Two bills were introduced last week in Trinidad and Tobago’s House of Representatives that could change the landscape of marijuana regulation across the several islands that make up the Caribbean country.
Attorney General Faris Al Rawi introduced the Cannabis Control Bill and the Dangerous Drugs (Amendment) Bill Friday. Following Jamaica’s example and the establishment of a CARICOM Commission on Marijuana Regulation, the goal of the legislation is to reduce penalties for possession and consumption and fire up a legal industry.
The Dangerous Drugs (Amendment) Bill would allow people to possess up to 30 grams of cannabis or 5 grams of cannabis resin without facing legal actions. Possession of up to 60 grams or 10 grams of resin would mean a fixed fine of $739 without arrest, conviction or imprisonment.
The Cannabis Control Bill would establish a national Cannabis Authority that can grant licenses for cultivators, laboratories, processors, retail distributors, importers and transporters.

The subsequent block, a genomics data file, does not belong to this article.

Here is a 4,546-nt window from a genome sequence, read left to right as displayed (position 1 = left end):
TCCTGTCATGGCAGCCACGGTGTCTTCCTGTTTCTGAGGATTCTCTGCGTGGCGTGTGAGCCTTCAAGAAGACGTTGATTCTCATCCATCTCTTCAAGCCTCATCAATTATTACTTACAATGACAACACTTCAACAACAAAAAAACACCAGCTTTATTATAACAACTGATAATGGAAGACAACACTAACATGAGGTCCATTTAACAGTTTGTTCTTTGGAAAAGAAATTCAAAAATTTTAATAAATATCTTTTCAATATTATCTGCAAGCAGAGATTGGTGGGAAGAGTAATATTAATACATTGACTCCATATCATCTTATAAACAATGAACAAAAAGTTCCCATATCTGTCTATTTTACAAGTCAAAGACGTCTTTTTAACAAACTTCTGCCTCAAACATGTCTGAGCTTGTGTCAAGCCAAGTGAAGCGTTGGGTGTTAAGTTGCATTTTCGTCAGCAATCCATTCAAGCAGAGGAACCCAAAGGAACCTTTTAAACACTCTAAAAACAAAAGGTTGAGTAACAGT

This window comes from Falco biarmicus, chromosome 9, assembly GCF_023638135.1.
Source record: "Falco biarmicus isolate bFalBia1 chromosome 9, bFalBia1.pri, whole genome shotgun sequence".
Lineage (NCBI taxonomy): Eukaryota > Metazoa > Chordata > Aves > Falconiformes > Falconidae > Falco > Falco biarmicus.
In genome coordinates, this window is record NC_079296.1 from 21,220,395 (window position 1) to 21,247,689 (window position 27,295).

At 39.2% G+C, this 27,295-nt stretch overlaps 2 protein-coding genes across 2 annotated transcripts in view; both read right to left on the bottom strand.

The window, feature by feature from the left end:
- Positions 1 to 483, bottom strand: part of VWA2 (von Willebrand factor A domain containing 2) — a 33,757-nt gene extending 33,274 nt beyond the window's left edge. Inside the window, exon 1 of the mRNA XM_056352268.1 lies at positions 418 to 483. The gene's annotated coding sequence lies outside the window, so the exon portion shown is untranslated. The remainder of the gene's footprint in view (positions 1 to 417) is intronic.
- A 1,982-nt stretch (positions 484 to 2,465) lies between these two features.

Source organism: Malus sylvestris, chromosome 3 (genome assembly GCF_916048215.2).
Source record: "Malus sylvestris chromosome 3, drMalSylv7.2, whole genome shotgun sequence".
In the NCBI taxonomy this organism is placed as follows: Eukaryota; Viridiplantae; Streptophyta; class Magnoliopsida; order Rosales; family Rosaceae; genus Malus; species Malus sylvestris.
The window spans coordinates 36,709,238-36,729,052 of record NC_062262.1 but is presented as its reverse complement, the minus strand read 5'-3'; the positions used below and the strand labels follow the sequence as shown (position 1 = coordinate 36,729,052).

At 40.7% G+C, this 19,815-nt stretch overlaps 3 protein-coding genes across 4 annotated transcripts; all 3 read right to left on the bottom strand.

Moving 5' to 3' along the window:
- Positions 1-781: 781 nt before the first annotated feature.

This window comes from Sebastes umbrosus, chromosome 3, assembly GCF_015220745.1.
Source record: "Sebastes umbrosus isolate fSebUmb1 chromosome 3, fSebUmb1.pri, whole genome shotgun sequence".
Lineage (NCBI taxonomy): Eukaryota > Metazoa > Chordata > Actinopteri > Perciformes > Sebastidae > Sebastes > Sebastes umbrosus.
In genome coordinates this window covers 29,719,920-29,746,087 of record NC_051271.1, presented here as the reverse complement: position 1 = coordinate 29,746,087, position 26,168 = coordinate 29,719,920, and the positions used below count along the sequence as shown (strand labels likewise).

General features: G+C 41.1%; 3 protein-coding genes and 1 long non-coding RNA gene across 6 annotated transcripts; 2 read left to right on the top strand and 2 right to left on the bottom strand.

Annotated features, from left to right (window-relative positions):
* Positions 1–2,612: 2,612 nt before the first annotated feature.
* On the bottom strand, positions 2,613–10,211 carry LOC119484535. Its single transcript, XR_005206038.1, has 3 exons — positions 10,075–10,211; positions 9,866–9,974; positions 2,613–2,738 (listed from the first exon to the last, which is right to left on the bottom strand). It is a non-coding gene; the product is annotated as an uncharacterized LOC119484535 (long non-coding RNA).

The country's attorney general told Parliament that Trinidad and Tobago could save up to $100 million by ending cannabis prohibition, saving the unnecessary costs of cannabis-related incarceration and judicial hours.
Between 2010 to 2018, 3,429 individuals were held in prison for cannabis-related charges in the Carribean nation, with average spendings of between $2,217.25 to $2,956.34 per month per person, according to a CannabisWire report.
The proposed legislation would also allow citizens to grow up to four cannabis plants at home, but only allows for male plants, which do not produce THC — the active compound that produce a psychoactive effect.
This part of the legislation has led activists to push for changes in the bill and push for full legalization of the plant.
Attorney General Al-Wari said the bills are expected to pass the House floor, which is held in majority by the People’s National Movement party.